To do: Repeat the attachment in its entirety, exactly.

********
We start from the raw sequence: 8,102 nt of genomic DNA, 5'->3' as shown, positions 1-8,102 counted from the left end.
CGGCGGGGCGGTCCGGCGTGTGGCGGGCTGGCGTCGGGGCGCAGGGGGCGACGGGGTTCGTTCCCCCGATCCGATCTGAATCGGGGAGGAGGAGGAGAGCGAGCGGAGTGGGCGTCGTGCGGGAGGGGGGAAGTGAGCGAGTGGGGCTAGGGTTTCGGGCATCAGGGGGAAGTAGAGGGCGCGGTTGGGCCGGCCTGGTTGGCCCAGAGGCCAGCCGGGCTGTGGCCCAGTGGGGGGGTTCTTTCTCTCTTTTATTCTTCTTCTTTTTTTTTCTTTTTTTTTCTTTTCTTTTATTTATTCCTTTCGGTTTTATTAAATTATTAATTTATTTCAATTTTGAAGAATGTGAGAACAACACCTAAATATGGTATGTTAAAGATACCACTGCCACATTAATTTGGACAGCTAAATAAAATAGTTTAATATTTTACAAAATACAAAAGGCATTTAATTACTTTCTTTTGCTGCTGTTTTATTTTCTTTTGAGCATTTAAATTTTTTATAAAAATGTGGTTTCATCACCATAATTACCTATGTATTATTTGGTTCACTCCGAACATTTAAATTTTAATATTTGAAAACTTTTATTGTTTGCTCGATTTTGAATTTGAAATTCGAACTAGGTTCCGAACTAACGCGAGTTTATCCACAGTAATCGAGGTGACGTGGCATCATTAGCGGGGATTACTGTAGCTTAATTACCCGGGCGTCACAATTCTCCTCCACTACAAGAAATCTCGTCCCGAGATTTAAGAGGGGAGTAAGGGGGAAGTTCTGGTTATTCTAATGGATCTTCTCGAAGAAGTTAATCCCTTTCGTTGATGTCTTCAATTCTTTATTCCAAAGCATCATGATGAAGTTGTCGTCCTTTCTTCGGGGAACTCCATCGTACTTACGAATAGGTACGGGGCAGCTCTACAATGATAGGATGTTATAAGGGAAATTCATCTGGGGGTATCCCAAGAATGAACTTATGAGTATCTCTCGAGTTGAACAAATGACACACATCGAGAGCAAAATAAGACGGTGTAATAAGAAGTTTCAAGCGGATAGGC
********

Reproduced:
We start from the raw sequence: 8,102 nt of genomic DNA, 5'->3' as shown, positions 1-8,102 counted from the left end.
CGGCGGGGCGGTCCGGCGTGTGGCGGGCTGGCGTCGGGGCGCAGGGGGCGACGGGGTTCGTTCCCCCGATCCGATCTGAATCGGGGAGGAGGAGGAGAGCGAGCGGAGTGGGCGTCGTGCGGGAGGGGGGAAGTGAGCGAGTGGGGCTAGGGTTTCGGGCATCAGGGGGAAGTAGAGGGCGCGGTTGGGCCGGCCTGGTTGGCCCAGAGGCCAGCCGGGCTGTGGCCCAGTGGGGGGGTTCTTTCTCTCTTTTATTCTTCTTCTTTTTTTTTCTTTTTTTTTCTTTTCTTTTATTTATTCCTTTCGGTTTTATTAAATTATTAATTTATTTCAATTTTGAAGAATGTGAGAACAACACCTAAATATGGTATGTTAAAGATACCACTGCCACATTAATTTGGACAGCTAAATAAAATAGTTTAATATTTTACAAAATACAAAAGGCATTTAATTACTTTCTTTTGCTGCTGTTTTATTTTCTTTTGAGCATTTAAATTTTTTATAAAAATGTGGTTTCATCACCATAATTACCTATGTATTATTTGGTTCACTCCGAACATTTAAATTTTAATATTTGAAAACTTTTATTGTTTGCTCGATTTTGAATTTGAAATTCGAACTAGGTTCCGAACTAACGCGAGTTTATCCACAGTAATCGAGGTGACGTGGCATCATTAGCGGGGATTACTGTAGCTTAATTACCCGGGCGTCACAATTCTCCTCCACTACAAGAAATCTCGTCCCGAGATTTAAGAGGGGAGTAAGGGGGAAGTTCTGGTTATTCTAATGGATCTTCTCGAAGAAGTTAATCCCTTTCGTTGATGTCTTCAATTCTTTATTCCAAAGCATCATGATGAAGTTGTCGTCCTTTCTTCGGGGAACTCCATCGTACTTACGAATAGGTACGGGGCAGCTCTACAATGATAGGATGTTATAAGGGAAATTCATCTGGGGGTATCCCAAGAATGAACTTATGAGTATCTCTCGAGTTGAACAAATGACACACATCGAGAGCAAAATAAGACGGTGTAATAAGAAGTTTCAAGCGGATAGGC